Attention levels would drop or just go up and down. At some point I paid a lot of attention and at another point I would just completely blank out, don’t know what to say. And there have been issues where I have fallen asleep in exams, not major ones but sort of mock exams and so forth, where I was so exhausted I could not sleep a wink. I would rush to finish the paper just so I could sleep for the last ten minutes or so forth.

And it is frustrating a lot of the time when things like schools or doctors can't really sympathise with the idea that, you know sometimes it is difficult to get up in the morning with it. It may be worse than usual, stuff like that. I’ve had teachers comment and tell me that, you know you’ve got eczema, and they give me an example of “so and so” who has something else who still gets up a morning, and will try…and give me a relative comparison to say, "Look, why don’t you just man up and do it," and some days you can't do that; some days it is just difficult. 
Writing can be painful if eczema is on the hands or arm joints. Ele remembers her knuckles splitting open once when she picked up a pen. George didn’t tell his teachers that eczema between his fingers was making writing painful. Evie and Lizzie both found typing on their laptops was easier for taking notes, but wrote by hand in exams.

Eczema treatments and school/university

Putting on treatments, such as emollients and steroid creams, can be time-consuming. It can be inconvenient in the mornings, especially when in a rush to get to school or lectures. Shams tries to get up early to give him time for putting on his creams. 

Side effects and the appearance of treatments can make people feel self-conscious. This can include the look as well as smell of emollients and sunburn from phototherapy. Aadam felt embarrassed when Protopic (tacrolimus) left a bruise-like rash on his face. Anissa’s wet wraps at school drew attention from others who would ask questions and sometimes make unkind comments.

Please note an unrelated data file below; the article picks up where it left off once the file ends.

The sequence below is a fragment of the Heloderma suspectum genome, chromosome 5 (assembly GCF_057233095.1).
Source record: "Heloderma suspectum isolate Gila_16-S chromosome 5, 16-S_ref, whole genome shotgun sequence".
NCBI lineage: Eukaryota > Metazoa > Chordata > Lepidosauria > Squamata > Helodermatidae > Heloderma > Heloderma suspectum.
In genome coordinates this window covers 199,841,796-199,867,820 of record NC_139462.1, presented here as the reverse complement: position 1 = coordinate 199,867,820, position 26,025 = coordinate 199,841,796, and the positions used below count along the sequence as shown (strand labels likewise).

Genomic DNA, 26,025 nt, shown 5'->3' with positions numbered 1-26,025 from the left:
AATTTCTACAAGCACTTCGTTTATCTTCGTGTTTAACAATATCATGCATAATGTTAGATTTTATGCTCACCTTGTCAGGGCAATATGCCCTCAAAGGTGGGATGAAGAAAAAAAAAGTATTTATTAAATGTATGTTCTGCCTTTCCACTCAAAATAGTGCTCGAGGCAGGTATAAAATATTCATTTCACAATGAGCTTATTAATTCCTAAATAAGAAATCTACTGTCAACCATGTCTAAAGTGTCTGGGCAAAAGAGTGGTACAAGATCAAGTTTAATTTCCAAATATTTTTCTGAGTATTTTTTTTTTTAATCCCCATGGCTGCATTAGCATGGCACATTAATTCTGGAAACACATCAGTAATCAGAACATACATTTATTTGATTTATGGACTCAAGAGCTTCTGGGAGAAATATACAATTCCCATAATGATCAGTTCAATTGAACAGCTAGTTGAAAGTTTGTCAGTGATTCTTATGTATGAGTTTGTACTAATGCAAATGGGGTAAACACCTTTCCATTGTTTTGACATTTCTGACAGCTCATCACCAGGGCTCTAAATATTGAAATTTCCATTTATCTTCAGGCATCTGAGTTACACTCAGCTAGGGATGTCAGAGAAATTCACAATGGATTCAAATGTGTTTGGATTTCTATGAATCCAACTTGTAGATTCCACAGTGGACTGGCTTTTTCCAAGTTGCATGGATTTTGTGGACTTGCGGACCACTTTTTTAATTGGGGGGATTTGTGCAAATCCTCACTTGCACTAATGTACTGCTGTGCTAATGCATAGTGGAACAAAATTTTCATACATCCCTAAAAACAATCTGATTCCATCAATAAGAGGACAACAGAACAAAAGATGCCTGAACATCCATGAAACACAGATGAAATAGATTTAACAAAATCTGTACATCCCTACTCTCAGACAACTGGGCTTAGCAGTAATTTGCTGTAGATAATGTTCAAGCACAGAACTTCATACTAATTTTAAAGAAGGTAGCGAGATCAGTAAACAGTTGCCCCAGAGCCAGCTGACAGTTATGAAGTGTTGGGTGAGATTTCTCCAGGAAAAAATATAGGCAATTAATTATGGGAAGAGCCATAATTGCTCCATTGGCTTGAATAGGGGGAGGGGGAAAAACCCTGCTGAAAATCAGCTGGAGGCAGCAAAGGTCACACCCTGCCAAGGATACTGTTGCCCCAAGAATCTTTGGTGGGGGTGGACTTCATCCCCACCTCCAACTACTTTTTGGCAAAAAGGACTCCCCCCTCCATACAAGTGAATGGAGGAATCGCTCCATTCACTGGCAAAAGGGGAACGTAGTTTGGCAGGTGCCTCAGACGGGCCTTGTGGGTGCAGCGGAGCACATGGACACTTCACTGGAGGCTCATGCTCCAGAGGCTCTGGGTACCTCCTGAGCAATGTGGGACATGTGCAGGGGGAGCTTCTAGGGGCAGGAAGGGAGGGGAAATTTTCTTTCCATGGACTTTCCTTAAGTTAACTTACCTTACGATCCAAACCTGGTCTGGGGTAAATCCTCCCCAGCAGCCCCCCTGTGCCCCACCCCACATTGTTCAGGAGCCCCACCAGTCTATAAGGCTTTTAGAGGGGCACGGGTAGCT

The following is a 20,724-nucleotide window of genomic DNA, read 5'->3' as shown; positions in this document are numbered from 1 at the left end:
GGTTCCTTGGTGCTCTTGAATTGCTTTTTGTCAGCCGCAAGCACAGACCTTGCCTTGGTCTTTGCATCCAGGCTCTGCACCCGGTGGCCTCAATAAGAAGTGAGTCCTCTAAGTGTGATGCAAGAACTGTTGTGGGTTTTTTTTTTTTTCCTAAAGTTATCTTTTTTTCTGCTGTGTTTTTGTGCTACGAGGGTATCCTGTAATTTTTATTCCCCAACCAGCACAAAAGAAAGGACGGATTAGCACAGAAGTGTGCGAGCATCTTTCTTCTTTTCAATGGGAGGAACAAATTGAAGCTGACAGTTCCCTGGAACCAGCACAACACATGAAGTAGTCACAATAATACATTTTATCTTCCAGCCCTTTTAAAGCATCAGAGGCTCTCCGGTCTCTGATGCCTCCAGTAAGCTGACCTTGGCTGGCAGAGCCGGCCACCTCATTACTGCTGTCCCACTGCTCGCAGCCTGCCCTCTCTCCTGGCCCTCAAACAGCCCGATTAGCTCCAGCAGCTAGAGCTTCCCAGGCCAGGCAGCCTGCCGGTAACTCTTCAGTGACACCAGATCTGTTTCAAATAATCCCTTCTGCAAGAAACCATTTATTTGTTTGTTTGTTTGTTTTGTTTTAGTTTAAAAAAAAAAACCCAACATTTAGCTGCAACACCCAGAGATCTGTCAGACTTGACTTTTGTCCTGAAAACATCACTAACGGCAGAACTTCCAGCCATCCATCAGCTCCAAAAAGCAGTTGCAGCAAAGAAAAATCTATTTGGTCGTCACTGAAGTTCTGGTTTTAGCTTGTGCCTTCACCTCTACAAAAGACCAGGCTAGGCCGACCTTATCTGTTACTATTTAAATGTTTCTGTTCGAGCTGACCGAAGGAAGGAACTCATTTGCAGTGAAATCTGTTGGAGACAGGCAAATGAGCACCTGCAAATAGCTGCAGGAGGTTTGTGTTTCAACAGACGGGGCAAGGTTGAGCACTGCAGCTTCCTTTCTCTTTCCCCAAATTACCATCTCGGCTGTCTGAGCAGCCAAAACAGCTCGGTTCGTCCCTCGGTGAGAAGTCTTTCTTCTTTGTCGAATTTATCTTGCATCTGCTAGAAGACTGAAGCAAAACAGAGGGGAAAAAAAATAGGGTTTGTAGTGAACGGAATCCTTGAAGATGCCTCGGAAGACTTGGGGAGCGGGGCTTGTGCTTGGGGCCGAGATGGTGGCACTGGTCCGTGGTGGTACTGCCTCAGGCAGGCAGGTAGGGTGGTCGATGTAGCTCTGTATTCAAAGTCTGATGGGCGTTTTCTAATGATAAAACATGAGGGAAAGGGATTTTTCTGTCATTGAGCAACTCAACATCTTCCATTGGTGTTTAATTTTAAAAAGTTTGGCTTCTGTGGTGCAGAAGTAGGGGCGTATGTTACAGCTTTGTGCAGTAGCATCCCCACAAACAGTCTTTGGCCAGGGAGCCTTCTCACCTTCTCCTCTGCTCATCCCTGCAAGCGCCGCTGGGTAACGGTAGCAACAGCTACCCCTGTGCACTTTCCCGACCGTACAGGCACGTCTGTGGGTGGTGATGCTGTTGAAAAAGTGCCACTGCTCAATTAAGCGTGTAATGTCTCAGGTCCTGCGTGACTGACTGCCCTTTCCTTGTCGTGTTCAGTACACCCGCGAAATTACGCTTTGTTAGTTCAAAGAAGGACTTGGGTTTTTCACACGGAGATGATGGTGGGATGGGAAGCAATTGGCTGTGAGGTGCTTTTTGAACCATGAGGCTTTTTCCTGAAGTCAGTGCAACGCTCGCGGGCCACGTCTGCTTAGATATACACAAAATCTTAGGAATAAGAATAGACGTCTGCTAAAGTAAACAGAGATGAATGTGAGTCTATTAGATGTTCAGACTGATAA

It was tricky to find a suitable time and place to put on emollients in school, whereas sixth form/college and university usually had shorter days or more breaks between lessons. Evie remembers having to ask teachers permission to go put on her creams during classes. Himesh’s school had a special medical/welfare room where he could leave his emollients and top-up throughout the day. This meant he had to be quick though, even during break times, and he worried about missing out on learning. George never takes emollients to school (or on school trips) as he doesn’t want his peers to know he has eczema. Alice and Evie were happy to put on creams during university lectures, but others weren’t. Anissa and Katie-Lauren found it difficult putting on creams in public/shared toilets, especially for areas of eczema under clothes.
 

Anissa wasn’t allowed to put her creams on, or check they were rubbed in, at school. Things are different now she’s at university.

Anissa wasn’t allowed to put her creams on, or check they were rubbed in, at school. Things are different now she’s at university.

Age at interview: 20
Sex: Female
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Especially with the creams being so thick as well, you can’t just be like ‘mm [gestures rubbing], it’ll dissolve in’ or, you need to rub it in properly otherwise you’re gonna have massive white patches everywhere.

Yeah. Is that the same across like primary school, secondary school, sixth form or college? 

Yeah. Yeah, if, you got, if you got a mirror out or anything or you tried to do anything – no you were definitely, well I was definitely, and I know like a few friends who were definitely belike, “Put that away.” 

“You’re meant to be in class.”

Has that changed since you got to uni?